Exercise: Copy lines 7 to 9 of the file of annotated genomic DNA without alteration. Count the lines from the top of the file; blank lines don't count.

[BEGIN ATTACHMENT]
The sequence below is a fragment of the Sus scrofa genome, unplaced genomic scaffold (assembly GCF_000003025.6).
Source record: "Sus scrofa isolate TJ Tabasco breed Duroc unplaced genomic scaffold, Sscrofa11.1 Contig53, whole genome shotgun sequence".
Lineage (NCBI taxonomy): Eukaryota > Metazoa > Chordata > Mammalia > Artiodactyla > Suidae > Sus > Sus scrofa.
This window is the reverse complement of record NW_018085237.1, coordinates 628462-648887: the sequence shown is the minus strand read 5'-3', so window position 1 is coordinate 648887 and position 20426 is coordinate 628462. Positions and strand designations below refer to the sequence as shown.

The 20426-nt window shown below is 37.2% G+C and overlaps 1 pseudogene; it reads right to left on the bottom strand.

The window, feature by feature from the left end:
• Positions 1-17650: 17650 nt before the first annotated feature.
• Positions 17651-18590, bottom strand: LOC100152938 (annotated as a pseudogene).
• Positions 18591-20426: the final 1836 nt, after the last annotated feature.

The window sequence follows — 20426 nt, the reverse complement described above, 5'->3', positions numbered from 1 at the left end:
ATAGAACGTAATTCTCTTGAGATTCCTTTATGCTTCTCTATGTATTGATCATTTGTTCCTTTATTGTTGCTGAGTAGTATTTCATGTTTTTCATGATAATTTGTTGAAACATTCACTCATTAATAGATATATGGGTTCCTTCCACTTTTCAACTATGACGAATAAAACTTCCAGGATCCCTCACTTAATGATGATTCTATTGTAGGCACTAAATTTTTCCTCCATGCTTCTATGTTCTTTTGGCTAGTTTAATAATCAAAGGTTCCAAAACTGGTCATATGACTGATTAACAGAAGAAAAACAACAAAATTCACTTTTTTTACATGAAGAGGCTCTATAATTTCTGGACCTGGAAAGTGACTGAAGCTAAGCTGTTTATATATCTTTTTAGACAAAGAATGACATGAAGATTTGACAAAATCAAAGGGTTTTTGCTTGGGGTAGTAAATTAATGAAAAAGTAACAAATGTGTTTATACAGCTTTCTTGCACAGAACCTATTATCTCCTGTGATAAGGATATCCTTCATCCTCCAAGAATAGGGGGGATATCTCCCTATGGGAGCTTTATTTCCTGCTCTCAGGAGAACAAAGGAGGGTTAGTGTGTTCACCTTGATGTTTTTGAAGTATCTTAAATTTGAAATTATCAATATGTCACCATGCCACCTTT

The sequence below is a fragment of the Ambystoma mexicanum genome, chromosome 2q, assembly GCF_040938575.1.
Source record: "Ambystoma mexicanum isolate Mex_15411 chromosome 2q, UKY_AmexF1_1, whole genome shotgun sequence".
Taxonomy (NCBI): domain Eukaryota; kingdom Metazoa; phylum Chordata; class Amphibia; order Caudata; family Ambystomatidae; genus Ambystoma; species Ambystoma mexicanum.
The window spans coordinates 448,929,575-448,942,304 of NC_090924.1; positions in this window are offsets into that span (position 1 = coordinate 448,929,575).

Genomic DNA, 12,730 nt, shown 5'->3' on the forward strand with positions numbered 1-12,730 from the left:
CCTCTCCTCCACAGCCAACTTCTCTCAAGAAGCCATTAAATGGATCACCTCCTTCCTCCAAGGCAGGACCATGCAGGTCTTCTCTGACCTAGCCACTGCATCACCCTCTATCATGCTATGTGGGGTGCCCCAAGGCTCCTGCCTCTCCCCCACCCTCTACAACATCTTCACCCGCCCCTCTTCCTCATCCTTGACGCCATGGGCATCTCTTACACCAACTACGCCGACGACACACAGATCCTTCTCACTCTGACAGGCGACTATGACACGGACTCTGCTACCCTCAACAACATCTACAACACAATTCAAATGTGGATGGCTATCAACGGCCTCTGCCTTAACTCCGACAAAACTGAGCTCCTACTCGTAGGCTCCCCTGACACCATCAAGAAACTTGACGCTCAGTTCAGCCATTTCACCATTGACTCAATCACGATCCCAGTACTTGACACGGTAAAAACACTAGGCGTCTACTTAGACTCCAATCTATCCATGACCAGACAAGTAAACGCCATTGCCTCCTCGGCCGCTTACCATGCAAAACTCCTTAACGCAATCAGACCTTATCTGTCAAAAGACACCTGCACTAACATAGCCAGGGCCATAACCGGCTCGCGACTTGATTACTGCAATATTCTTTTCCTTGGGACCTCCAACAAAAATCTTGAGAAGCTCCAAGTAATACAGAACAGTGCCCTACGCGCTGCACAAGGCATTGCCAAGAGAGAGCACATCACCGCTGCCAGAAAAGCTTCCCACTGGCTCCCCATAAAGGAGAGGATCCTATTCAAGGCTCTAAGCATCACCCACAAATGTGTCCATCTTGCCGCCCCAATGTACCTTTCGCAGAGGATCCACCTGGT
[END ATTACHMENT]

• Positions 1-17650: 17650 nt before the first annotated feature.
• Positions 17651-18590, bottom strand: LOC100152938 (annotated as a pseudogene).
• Positions 18591-20426: the final 1836 nt, after the last annotated feature.